- If any authorizers deny the request, e-mails are sent to all participants (UA, UB and LA) and the request is terminated.
- If M authorizers approve the request, thank-you e-mails are sent to all participants. The e-mail sent to the recipient includes a URL to an access disclosure page.
- UB clicks on the e-mail URL and authenticates to Privileged Access Manager.
- UB clicks on a button in the web portal to check-out privileged access.
- UB then may click on a button to do one of the following (the options
available will vary based on policy):
- Display the password (rarely allowed).
- Place a copy of the password in the operating system copy buffer (sometimes allowed).
- Launch an RDP, SSH, vSphere, SQL Studio or similar login session to PA on S (most common).
The Privileged Access Manager workflow process is very customizable:
- Input fields can be specified via policy (reason, ticket number, etc.).
- The UI can be rebranded.
- Whether a given request is auto-approved is a matter of policy.
- Whether to auto-approve a given request may be defined within the Privileged Access Manager web UI at the managed system policy table (i.e,. "users matching these parameters are auto-approved to check out groups or accounts on systems attached to this MSP").
- Alternately, whether to auto-approve a given request may be a data-driven decision. For example, when checking out an AD account, look up its 'controlGroup' attribute (schema extension in this example) and see if the intended user is a member of that AD group. The same concept can be implemented without schema extensions -- for example, when checking out a given Linux account, search for that system/account in a policy table (a web UI is provided to edit such tables) until a match is found for that system/account (with wildcards).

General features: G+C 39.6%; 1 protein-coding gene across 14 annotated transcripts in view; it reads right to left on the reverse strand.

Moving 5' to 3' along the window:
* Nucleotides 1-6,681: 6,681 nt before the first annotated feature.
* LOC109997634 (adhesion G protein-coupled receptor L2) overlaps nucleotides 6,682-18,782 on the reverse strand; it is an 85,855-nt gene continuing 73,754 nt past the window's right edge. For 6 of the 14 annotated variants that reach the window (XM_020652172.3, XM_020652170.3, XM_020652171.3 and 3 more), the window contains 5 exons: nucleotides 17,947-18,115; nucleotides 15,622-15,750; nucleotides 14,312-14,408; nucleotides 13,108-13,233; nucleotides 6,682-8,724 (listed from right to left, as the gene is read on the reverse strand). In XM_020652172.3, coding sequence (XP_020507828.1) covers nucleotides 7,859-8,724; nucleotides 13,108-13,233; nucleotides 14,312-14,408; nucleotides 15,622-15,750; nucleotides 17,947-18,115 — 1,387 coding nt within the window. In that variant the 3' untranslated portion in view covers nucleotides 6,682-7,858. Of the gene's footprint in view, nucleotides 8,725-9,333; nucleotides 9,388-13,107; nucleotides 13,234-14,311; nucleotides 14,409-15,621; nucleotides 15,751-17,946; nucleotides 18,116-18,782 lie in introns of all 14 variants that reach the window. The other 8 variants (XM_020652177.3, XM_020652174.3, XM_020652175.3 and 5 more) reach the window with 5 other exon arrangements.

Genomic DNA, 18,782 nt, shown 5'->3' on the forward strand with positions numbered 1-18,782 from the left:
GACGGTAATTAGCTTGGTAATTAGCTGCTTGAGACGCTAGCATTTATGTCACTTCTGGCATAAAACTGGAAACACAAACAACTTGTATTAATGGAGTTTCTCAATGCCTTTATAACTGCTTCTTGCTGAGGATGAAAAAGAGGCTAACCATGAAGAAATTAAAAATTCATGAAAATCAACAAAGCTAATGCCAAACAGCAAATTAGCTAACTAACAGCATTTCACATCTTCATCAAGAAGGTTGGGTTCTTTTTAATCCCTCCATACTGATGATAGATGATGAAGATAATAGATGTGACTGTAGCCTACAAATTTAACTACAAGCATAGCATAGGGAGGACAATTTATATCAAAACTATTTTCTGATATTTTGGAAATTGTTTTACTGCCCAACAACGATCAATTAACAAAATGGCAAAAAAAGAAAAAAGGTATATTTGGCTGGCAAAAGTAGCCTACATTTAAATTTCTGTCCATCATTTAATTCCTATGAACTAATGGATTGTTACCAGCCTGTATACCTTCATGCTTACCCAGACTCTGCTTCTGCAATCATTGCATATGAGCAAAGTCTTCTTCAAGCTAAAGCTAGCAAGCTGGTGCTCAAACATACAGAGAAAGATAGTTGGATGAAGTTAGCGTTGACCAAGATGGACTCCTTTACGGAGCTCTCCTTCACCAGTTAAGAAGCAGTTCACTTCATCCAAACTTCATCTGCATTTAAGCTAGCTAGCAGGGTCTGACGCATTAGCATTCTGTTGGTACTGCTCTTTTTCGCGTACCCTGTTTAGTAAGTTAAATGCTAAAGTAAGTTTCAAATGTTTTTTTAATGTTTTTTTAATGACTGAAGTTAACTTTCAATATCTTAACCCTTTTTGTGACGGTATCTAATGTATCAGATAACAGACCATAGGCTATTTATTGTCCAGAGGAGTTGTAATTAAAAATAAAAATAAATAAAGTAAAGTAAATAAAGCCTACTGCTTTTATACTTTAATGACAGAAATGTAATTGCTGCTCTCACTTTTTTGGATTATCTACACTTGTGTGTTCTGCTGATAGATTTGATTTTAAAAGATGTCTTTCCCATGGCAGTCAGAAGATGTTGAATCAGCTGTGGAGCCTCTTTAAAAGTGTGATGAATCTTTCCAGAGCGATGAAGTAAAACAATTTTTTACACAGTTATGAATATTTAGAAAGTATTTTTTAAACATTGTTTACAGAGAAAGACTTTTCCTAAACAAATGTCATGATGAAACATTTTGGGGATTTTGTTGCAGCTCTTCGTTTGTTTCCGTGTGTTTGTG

- When someone's approval is required for a check-out, the process for selecting authorizers can similarly be defined either at the MSP level or via policy tables.
- The same pattern applies to data filters (i.e., which accounts/systems a given requester can see/select), access disclosure mechanisms (can passwords be displayed? Is only RDP/SSH/vSphere/etc. allowed?) and more.
Generally no organization-specific code is required for any of the above. Where policy decisions are needed, they are normally based on data lookups.
- Randomize Privileged Account Passwords:
Eliminate static, well-known passwords through scheduled and event-triggered randomization.
- Securely Credential Vault:
Store passwords in a highly available, geographically redundant, access controlled vault.
- Policy to Control Access:
Grant pre-authorized access to frequent users and authorize one-time requests for others.
- Flexible Access Disclosure Mechanisms:
Grant temporary access through single sign-on, security groups and SSH trust.
- Session Recording:
Generate forensic audits of privileged logins with video and keyboard capture.
- Secure and Monitor Vendor Access:
Secure vendor access with 2FA, session request/approval, web session proxy and video capture.
- Change Windows Service Account Passwords:
Automatically map Windows accounts to services and safely, periodically change passwords.
- Secure Application-to-Application Passwords:
Replace static, embedded passwords with a secure password-retrieval API.
- Reports, Dashboards and Analytics:
Monitor use of elevated privileges to identify high-risk users, systems, accounts and events.